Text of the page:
WENDELL & SMITH/DEVELOPERS OF OVERBROOK FARMS
A Brief History
Built in the late 19th century and early 20th century, Overbrook Farms in northwestern Philadelphia is one of the city’s earliest examples of a suburban development. While a rail station had been constructed in the Overbrook Farm area in 1840, the development of the area did not occur for nearly fifty more years, when Pennsylvania Railroad companies saw residential development of property along rail lines as an opportunity to create commuter business (Willoughby 5).
In 1880, Drexel & Co (a banking firm with investments in the Pennsylvania railroad) purchased land along the main line, including land that would eventually become the Overbrook Farm Development. Herman Wendell and Walter Bassett Smith, well known developers of higher end housing, were commissioned by Drexel & Co. to develop Overbrook Farms.
Wendell and Smith’s venture with Overbrook Farms built upon the emerging exuberance over a new form of living made possible by the railroad. It was now possible to live outside of cities – perceived to be dirty and unhealthful -- in a park like setting in the suburbs. The advantages of suburban life are explored in an 1899 pamphlet published by Wendell & Smith, entitled “A Little Talk with the Home Seeker.”
The pamphlet begins by acknowledging how traditionally, living outside the city has meant one could enjoy the healthfulness of the country, but be cut off from comforts, services, and the company of refined people found in urban areas. Wendell and Smith explain:
“The country home usually means the absence of almost all of the little refinements and luxuries of city life – the thousand and one comforts that seem so trifling in themselves, and yet that are so hard to do without. It usually means cutting yourself loose from your friends and acquaintances – literally burying yourself and your family alive. Depriving your children of school facilities and your family of quick medical attention – a serious matter to contemplate. Few men have the hardihood to do this.”
“And so you, the home-seeker in the city, think, as you mentally review these advantages and disadvantages, ‘I guess the city will have to be good enough for me,’ and your mind turns naturally to what all city men of families dream of – a place that combines the advantages of both city and country: but it seems ridiculous" (2).
In Overbrook Farms, Wendell and Smith attempted to marry the conveniences and refinement of city life with the advantages of country living. The natural health of the country is augmented by technological advancements in plumbing, heating and electricity. Wendell & Smith note in their pamphlet that such amenities were given no small consideration in Overbrook Farms: “The most approved experience of sanitary experts was called upon by the managers of Overbrook Farms, to prepare a system by which Overbrook Farms should always be as healthy as in the days when it was one of the beautiful grazing farms of our suburban country" (5). The new development also offered an advanced well system for water delivery, as well as steam heating from a centralized steam plant.
Wendell and Smith also touted the high quality of their homes. “The materials from which our houses are built are selected with a view to procuring the very best, irrespective of cost, and yet we have bought them in such large quantities that they cost us far less than an inferior quality would cost a private party. Our customers get the benefit of this. The exterior of the houses we build are in keeping with the interiors – they promise nothing that the interiors do not fulfill.” (10).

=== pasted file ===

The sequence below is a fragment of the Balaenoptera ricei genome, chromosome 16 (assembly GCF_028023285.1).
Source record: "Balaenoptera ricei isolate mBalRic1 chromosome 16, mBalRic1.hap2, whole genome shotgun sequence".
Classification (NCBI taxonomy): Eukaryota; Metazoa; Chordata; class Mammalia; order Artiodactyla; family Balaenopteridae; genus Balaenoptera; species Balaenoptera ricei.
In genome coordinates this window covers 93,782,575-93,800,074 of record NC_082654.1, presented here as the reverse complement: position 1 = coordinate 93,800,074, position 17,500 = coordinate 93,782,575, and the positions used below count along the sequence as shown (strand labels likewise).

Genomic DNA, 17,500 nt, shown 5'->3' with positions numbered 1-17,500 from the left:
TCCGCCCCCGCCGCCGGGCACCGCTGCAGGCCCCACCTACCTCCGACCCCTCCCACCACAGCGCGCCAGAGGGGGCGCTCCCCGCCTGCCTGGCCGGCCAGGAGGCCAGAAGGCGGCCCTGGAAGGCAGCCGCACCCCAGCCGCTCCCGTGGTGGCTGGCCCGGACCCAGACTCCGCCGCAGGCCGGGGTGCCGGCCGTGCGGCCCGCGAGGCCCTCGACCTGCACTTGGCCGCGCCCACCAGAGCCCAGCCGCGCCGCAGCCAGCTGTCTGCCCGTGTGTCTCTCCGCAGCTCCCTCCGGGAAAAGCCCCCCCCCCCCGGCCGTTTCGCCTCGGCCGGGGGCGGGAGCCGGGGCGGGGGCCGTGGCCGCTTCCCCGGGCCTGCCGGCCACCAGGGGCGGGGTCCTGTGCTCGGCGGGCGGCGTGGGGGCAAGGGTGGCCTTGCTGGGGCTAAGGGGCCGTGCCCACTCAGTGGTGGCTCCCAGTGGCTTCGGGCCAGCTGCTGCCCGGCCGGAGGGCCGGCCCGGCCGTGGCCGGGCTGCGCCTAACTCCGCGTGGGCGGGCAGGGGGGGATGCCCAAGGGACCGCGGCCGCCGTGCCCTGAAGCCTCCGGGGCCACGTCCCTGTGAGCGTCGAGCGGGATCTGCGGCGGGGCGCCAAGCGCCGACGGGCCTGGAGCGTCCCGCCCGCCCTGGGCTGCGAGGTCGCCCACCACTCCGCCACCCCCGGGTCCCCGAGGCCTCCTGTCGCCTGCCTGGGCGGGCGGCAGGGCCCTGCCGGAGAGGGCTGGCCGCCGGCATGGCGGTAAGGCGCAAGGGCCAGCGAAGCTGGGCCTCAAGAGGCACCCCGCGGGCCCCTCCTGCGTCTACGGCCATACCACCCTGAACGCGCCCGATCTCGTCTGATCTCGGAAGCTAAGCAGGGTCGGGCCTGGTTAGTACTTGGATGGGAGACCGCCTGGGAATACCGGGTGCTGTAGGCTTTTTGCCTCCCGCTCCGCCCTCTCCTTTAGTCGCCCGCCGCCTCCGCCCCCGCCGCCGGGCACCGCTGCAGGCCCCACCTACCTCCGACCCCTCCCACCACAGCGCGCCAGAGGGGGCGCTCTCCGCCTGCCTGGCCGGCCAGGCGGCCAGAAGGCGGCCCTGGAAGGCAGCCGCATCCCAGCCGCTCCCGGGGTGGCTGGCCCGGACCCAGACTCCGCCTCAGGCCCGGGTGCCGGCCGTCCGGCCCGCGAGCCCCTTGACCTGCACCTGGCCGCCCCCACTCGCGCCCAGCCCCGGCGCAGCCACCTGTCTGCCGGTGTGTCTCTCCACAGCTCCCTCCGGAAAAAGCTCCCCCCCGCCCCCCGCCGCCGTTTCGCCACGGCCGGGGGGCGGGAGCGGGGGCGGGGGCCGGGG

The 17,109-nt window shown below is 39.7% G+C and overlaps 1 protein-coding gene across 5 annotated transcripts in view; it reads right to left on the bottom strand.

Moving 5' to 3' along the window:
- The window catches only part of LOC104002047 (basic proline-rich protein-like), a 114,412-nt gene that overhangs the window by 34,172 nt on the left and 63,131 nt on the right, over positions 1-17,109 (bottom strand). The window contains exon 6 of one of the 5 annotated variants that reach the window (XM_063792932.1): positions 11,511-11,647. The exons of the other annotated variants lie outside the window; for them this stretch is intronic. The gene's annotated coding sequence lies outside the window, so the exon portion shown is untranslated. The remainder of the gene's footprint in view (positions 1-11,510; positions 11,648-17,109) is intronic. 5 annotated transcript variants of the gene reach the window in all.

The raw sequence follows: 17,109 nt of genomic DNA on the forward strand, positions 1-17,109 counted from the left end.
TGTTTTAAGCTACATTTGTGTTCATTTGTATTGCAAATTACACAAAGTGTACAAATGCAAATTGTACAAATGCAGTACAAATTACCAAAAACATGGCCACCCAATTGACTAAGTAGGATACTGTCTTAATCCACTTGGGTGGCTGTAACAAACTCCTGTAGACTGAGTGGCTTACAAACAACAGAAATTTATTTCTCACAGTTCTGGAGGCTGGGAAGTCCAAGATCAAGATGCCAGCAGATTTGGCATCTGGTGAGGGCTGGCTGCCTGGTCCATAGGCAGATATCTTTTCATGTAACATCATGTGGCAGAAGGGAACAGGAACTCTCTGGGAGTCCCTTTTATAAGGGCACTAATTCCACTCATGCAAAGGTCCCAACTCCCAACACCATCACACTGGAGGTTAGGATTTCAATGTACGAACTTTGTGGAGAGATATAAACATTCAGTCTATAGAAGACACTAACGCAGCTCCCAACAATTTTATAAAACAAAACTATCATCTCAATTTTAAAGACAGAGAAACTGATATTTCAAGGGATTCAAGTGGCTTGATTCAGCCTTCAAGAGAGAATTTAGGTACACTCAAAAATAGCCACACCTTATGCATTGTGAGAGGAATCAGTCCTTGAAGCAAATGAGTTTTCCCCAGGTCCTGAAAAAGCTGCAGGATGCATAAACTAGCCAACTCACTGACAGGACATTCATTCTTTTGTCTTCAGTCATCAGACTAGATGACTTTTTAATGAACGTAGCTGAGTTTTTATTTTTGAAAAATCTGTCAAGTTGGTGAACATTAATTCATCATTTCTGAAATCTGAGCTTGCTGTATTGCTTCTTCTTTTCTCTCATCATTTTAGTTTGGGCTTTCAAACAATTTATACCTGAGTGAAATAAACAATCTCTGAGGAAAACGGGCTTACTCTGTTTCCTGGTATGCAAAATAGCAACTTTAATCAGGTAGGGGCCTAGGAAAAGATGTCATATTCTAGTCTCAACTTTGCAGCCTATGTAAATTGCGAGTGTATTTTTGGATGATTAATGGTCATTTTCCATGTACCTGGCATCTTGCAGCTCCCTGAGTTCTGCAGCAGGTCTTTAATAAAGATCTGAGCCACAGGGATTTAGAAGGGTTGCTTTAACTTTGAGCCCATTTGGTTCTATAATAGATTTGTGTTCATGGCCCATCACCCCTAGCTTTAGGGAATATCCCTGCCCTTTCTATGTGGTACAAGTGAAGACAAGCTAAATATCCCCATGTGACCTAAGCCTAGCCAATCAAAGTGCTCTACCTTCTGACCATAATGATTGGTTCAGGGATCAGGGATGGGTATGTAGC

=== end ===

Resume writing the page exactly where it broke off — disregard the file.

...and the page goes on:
The developers employed a number of regionally well known architects, such as Mellor and Meigs, Horace Trumbauer, and William Price. Architectural styles included a number of historic revivals, such as Gothic and Tudor, as well as late Victorian and Arts and Crafts homes.
Consideration was also given to social activities. According to George Magee Jr. in a history of the development titled “Overbrook Farms”, there were a number of tennis courts and a community center located above one of the shop stores.
Wendell and Smith also offered exclusivity in Overbrook Farms. Homes sold for between $7,000 and $18,000 in 1896, or between $155,000 and $400,000 in 2005 dollars (Magee 74), and the developers offered the reassurance that the high quality of the neighborhood would be preserved to the late 19th century home seeker. They explain: “One drawback to the most suburban towns is that there is liable to be a wide diversity in the price of the houses erected – so wide, indeed, that the entire effect of a handsome mansion may be destroyed by a red and yellow structure next door. We have planned to avoid this possibility” (11).
While a number of the homes had been demolished and replaced with apartment buildings as early as 1936,the majority of the original homes remain in place even today (Magee 75). A number of homes were also added in the 1900s after the first wave of development in the late 1890s . While these homes are not as grand as those built earlier on, they retain a look that is consistent with the earlier houses.
Today, Overbrook Farms retains some of the sense of grandeur that was no doubt envisioned by the developers. Interestingly, however, Overbrook Farms seems to have met two slightly different fates. On the west side of the railroad tracks, homes are in better repair, while homes on the east side of the tracks seem to be in decline. This would make for an interesting sociological study at a later time.
Magee, George Jr. Overbrook Farms. Overbrook, PA: The Overbrook Farm Press, 1936.
Wendell, Herman and Walter Smith. "A Little Chat with Home Seekers." Overbrook, PA: 1899. Additional publication information unknown.
Willoughby, Edith L., et. al. "National Register of Historic Resources Nomination Form"